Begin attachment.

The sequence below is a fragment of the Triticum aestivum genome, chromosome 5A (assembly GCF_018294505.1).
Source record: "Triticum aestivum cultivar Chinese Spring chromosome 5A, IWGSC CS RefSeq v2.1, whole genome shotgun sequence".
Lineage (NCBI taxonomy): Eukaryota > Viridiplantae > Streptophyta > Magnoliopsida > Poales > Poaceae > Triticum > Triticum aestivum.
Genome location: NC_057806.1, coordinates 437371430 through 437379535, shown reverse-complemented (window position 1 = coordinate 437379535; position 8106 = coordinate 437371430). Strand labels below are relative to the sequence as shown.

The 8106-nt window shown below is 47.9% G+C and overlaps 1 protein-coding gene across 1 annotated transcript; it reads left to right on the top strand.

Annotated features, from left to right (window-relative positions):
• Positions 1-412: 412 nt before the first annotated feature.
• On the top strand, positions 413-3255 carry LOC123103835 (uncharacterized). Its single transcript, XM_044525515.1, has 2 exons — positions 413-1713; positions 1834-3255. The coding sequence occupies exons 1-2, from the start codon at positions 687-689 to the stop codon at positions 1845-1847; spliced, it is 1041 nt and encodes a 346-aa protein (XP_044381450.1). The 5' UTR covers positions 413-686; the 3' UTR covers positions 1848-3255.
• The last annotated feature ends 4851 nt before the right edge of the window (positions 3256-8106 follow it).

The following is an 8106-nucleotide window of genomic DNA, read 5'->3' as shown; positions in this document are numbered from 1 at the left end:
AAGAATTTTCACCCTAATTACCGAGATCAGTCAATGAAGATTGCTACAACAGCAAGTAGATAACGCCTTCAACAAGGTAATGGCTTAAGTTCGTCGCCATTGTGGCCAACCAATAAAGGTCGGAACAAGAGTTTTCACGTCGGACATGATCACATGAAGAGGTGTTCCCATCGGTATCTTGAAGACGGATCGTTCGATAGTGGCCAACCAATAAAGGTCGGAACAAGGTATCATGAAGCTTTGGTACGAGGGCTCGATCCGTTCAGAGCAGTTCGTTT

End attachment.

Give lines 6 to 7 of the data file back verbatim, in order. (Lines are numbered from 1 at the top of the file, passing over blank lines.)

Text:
Annotated features, from left to right (window-relative positions):
• Positions 1-412: 412 nt before the first annotated feature.